Tag Archive: Gas prices


http://www.csmonitor.com/World/Middle-East/2011/0815/Case-against-Egypt-s-Mubarak-is-shoddy-say-some-lawyers

Cairo

Egypt’s former President Hosni Mubarakappeared in court Monday as advocates for a guilty verdict complained that the state’s case against him was shoddy.

Mr. Mubarak is charged with corruption and with ordering the killing of hundreds who died in the uprising that swept him from power on Feb. 11 this year. Without a thorough and fair investigation of those charges, some worry that a Mubarak conviction would be hollow – and undermine the people’s faith in the justice system at a delicate time of transition.

Lawyer Gamal Eid said that the state should conduct a new investigation and that the prosecutor general should resign.

“This is a very important step in the path of regaining or restoring the trust in the Egyptian judiciary,” says Mr. Eid, who is representing families of 16 of the more than 800 people killed in the uprising.

Trial resumes Sept. 5; no more TV coverage

Nearly 100 lawyers swarmed near the front of the courtroom hours before the hearing began Monday, their shouting matches at times turning to pushing and shoving as they argued over their demands. Judge Ahmed Refaat sharply rebuked them when he took the stand, refusing to continue until they were seated and quiet.

Lawyers representing the family members of some of those who died were pleased that Judge Refaat ruled that Mubarak’s case would be rejoined with that of Egypt’s former Interior Minister, Habib El Adly, who is also charged with killing protesters. The trial will resume Sept. 5.

But Mr. Eid says that the police and prosecution have done a poor job of investigating the crimes and putting together a case, thereby jeopardizing justice. He said that the state prosecutor, who was a part of Mubarak’s regime, must be removed, and the judge should appoint a committee to redo the whole investigation from scratch, he said.

Lawyers have also asked to separate the charges of corruption and the killing of protesters into two separate cases, though the judge has not done so. Mubarak, Mr. El Adly, and El Adly’s deputies are charged with ordering the killing of protesters, while the former president, his two sons, and fugitive businessman Hussein Salem are also charged with corruption.

Refaat also ruled that the live broadcast of the hearings would be banned until the verdict is issued, and his decision was met with applause in the courtroom. While protesters had demanded that the trial be broadcast as proof of transparency, some lawyers now hope that taking away the cameras will tame the chaotic behavior of scores of lawyers representing victims’ families, as some of them have seemed to relish seizing the limelight on national television.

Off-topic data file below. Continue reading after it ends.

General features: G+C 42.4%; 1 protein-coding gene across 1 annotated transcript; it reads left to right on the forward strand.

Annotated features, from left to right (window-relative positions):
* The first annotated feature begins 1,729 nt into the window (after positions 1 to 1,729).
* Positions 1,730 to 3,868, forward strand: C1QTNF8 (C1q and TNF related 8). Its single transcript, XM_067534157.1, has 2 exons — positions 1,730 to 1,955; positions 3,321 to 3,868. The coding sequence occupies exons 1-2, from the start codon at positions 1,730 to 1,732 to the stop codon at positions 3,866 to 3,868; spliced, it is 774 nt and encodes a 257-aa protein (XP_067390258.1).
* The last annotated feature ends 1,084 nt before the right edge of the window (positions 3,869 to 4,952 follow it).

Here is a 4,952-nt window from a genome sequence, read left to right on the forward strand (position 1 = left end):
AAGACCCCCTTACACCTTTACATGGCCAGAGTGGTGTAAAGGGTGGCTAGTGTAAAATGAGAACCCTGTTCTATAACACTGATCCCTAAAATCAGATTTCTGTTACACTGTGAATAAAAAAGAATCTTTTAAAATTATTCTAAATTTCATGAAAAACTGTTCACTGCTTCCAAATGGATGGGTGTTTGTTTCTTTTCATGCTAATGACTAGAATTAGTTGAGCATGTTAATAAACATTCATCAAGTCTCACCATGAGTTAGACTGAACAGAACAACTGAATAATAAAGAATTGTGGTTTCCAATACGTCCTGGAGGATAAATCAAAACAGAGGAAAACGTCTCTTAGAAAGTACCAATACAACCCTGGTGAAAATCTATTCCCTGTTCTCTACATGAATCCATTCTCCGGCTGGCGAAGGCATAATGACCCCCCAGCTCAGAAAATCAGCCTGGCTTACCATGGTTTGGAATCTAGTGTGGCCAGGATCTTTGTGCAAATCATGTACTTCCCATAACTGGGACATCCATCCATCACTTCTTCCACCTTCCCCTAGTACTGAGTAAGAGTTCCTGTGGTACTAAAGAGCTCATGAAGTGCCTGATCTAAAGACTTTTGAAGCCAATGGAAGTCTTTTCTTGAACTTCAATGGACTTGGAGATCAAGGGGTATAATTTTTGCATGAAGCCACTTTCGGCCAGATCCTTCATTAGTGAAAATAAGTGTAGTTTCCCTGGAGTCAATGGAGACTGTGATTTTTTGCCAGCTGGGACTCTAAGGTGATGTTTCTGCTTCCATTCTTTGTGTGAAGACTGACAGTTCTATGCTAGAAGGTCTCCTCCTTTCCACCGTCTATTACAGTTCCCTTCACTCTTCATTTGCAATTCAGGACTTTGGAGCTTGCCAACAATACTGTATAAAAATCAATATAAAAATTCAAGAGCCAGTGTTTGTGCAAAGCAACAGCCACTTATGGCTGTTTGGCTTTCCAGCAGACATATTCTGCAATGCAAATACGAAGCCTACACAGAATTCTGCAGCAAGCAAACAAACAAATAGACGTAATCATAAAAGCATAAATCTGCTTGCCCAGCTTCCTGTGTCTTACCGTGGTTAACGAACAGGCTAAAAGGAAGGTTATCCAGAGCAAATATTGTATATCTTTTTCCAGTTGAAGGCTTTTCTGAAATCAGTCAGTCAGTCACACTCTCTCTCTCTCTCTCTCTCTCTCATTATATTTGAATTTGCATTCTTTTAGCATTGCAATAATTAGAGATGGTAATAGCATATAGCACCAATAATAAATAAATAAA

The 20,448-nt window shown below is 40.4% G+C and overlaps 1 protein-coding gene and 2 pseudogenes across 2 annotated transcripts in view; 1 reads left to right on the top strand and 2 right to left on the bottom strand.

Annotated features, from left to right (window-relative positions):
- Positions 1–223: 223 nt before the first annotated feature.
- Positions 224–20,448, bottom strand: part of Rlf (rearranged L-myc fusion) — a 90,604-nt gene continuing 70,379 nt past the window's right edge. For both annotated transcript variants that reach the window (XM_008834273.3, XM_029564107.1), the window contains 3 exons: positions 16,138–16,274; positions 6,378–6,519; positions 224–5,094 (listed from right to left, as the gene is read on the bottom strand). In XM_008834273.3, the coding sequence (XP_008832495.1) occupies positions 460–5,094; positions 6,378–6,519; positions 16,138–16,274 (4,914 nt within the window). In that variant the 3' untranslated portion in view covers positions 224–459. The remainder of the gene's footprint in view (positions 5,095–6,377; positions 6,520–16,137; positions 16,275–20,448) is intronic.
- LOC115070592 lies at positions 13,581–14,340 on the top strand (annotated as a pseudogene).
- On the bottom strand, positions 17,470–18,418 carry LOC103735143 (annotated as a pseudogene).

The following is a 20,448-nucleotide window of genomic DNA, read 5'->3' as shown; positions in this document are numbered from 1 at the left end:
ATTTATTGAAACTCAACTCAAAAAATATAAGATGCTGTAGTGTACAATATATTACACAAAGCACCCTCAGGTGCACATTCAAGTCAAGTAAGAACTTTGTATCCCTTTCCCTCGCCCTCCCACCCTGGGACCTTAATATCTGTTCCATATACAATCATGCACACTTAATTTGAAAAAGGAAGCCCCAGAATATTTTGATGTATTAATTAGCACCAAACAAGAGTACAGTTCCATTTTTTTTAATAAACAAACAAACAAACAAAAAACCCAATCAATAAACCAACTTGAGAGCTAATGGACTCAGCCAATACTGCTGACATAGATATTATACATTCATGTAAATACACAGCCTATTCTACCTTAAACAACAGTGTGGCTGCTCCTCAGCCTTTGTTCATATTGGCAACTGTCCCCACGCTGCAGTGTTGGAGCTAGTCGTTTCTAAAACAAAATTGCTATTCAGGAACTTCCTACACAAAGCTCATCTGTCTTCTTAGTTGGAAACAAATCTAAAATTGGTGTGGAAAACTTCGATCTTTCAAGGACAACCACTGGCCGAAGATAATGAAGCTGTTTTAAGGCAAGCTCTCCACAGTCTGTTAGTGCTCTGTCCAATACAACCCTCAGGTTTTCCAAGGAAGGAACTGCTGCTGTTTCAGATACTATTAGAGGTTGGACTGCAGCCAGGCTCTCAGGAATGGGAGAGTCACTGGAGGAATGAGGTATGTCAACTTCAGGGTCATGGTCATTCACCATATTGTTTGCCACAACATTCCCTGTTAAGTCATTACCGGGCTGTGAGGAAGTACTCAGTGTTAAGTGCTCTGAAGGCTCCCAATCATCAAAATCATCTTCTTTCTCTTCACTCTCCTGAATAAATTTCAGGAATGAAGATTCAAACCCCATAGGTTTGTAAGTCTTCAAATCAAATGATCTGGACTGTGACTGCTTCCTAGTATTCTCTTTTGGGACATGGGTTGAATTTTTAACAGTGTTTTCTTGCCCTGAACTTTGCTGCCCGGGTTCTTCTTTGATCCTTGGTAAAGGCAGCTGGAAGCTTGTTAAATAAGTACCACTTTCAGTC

Courtroom calls for Mubarak’s execution

As in his first appearance, Mubarak was wheeled into the cage used for defendants in Egyptian courts Monday on a hospital bed, this time for his second appearance, he arrived with an IV. His two sons, Gamal and Alaa, again stood in front of him, partially blocking him from the cameras.

The stands were mostly filled with journalists, lawyers, and state security conscripts, with many empty seats and few family members of victims allowed to attend. At one point, a woman wearing a brooch with a picture of Mubarak burst into a tirade directed at journalists who were commenting on the color of the former president’s shoes, accusing them of humiliating Mubarak. Those around her were drawn into a shouting match.

As the hearing ended, several family members of victims and lawyers jumped up onto the benches, gesturing toward the cage and shouting “execution!”

 

 

 

 

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Gas prices expected to drop 50 cents by summer

In this May 5, 2011 photo, the price for one gallon of unleaded regular gasoline is seen on the sign outside a BP gas station in Beachwood, Ohio. Amerhttp://news.yahoo.com/s/ap/20110507/ap_on_bi_ge/us_gas_prices

By CHRIS KAHN, AP Energy Writer Chris Kahn, Ap Energy Writer 2 hrs 30 mins ago

NEW YORK – Some relief from suffocating gas prices will likely arrive just in time for summer vacation. Expect a drop of nearly 50 cents as early as June, analysts say.

After rocketing up 91 cents since January, including 44 straight days of increases, the national average this past week stopped just shy of $4 a gallon and has retreated to under $3.98. A steady decline is expected to follow.

It might not be enough to evoke cheers from people who recall gas stations charging less than $3 a gallon last year. But it would still ease the burden on drivers. And it might help lift consumer spending, which powers about 70 percent of the economy. A 50-cent drop in prices would save U.S. drivers about $189 million a day.

Typically, gas prices peak each spring, then fall into a summertime swoon that can last several weeks. This year’s decline should be gradual but steady, said Fred Rozell, the retail pricing director at the Oil Price Information Service.